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Strange! Why Are Bees Getting Confused In Finding Their Food?

Jul 12, 2016 04:08 AM EDT
Photo above shows bees pollinating a plant.
(Photo : Chris Happel)

Air pollution is so grave that bees are also feeling its negative impact on our planet.

The tiny insects, which rely on their sense of smell to survive, are suffering from "pollution confusion," which result in the rapid decline in their population. As pollinators, their massive drop in numbers may also result in the shortage in crop yield in the long run.

Plants usually release a scent that bees use to track and locate their food. Because of the scent's volatile nature, it instantly mixes with pollutants in the ozone, including hydroxyl and nitrate radicals, and results in a chemical reaction.

To find out how and up to what extent the chemical reaction affect bees' ability to find food, researchers led by Pennsylvania State University conducted a study.

Long travels for tiny bees

The researchers ran 90,000 simulations to represent the bees' movements amid altering scent levels modified by concentration of air pollutants and wind patterns.

The experiment revealed that as air pollution increases, the lifetime and travel distance of the odor molecules emitted by the plant it pollinates decreases. The chemical change messes with the bee's efficiency to successfully locate the plumes of floral scents they need to find their food.

"Many insects have nests that are up to 3,000 feet away from their food source, which means that scents need to travel long distances before insects can detect them," said Jose D. Fuentes, professor of meteorology and atmospheric science at Penn State in a press release.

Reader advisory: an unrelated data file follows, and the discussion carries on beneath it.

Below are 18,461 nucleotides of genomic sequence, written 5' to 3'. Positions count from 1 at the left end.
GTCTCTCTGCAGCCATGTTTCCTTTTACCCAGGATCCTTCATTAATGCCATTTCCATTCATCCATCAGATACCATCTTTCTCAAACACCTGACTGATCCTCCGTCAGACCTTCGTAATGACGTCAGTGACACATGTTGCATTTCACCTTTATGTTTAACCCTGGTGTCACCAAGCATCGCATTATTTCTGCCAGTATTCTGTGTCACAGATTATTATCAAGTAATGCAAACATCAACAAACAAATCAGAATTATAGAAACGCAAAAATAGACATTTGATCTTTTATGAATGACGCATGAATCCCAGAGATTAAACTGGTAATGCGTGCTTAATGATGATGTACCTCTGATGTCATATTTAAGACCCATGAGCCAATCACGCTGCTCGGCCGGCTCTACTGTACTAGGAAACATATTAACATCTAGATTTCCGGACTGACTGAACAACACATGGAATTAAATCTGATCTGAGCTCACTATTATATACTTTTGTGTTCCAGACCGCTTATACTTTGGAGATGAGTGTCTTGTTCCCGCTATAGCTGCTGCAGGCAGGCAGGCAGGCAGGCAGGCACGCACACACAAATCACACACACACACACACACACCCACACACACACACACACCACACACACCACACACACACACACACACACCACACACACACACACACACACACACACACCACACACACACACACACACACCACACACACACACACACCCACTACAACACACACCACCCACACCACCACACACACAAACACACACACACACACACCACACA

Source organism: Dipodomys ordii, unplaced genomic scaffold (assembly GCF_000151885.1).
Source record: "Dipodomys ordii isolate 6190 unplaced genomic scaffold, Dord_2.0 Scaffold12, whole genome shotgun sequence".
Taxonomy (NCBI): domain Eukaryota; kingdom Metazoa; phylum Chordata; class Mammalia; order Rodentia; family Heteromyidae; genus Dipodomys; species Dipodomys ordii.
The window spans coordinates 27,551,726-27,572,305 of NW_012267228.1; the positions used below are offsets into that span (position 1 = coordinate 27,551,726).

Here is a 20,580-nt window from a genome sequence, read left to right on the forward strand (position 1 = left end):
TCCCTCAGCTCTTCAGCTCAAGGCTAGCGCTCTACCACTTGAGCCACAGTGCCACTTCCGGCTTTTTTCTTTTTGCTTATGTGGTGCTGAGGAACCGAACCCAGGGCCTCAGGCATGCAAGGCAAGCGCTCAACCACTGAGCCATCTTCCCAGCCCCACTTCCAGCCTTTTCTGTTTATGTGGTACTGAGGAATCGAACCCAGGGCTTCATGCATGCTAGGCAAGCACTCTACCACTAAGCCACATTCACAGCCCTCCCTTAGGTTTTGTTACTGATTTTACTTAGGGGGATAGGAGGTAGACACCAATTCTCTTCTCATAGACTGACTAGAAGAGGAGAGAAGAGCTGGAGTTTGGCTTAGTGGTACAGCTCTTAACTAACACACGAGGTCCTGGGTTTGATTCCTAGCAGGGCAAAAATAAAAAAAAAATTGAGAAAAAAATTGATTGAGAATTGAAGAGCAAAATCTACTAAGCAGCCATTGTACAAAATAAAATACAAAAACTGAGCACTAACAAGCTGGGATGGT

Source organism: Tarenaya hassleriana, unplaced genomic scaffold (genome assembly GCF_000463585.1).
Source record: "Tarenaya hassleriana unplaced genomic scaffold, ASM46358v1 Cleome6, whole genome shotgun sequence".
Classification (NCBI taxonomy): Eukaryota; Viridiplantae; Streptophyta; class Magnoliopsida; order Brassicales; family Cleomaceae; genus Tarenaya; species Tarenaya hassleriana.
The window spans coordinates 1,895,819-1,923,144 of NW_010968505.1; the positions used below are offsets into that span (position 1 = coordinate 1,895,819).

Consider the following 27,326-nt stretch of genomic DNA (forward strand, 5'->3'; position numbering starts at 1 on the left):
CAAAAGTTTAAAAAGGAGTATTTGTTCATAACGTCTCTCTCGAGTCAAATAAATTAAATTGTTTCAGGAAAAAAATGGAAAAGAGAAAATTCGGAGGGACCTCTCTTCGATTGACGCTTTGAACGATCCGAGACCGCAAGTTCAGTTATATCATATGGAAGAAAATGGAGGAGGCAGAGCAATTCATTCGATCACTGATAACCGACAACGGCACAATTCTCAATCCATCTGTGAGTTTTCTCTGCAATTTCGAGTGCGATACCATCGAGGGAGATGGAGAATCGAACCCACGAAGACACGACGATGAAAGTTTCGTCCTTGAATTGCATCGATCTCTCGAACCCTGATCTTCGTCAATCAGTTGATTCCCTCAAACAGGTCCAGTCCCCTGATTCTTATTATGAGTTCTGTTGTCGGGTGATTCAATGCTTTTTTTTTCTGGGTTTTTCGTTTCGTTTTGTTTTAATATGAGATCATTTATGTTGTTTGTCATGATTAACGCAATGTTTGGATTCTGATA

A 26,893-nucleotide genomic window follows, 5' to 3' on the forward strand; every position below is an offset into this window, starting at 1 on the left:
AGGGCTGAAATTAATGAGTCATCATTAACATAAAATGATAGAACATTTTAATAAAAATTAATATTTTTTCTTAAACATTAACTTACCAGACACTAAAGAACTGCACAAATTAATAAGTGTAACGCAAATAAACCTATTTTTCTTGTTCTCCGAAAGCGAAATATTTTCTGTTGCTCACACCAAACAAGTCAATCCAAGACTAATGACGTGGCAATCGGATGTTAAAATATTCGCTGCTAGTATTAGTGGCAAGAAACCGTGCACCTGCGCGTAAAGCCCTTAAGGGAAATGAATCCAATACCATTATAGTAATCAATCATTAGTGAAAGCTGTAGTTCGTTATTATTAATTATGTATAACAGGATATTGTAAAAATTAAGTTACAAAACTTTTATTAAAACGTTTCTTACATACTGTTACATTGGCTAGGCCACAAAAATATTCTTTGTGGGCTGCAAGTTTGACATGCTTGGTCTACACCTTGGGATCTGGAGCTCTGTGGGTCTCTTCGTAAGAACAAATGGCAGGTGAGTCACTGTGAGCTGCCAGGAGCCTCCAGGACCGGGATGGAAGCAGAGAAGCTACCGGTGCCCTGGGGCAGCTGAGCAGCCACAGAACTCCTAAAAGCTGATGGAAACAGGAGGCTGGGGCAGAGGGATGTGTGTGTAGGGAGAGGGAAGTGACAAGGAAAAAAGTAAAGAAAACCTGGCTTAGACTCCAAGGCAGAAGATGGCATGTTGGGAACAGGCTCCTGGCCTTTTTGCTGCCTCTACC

"Each insect has a detection threshold for certain kinds of scents and they find food by moving from areas of low concentrations of scents to areas of high concentrations," he added.

In addition, the study revealed that as the odor molecules are broken down to pieces, the bees' foraging time also increases. This results in having less food to bring back to their colonies. Less food for these species means population decline.

"It's similar to being asked to get a cup of coffee at the nearest cafeteria while you are blindfolded. It will be hard to locate the coffee shop without using visual cues. The same could happen to insect pollinators while foraging for food in polluted air masses," Fuentes said.

The study, which was published in the journal Atmospheric Environment, comes after research suggest that bee populations are in severe decline due to rapid urbaziation which causes them to lose their natural habitat.

The U.S. Department of Agriculture and the National Institute of Food and Agriculture's Bee Informed Partnership notes that more than 28.1 percent of America's bee colonies were lost during the 2015-2016 winter season.

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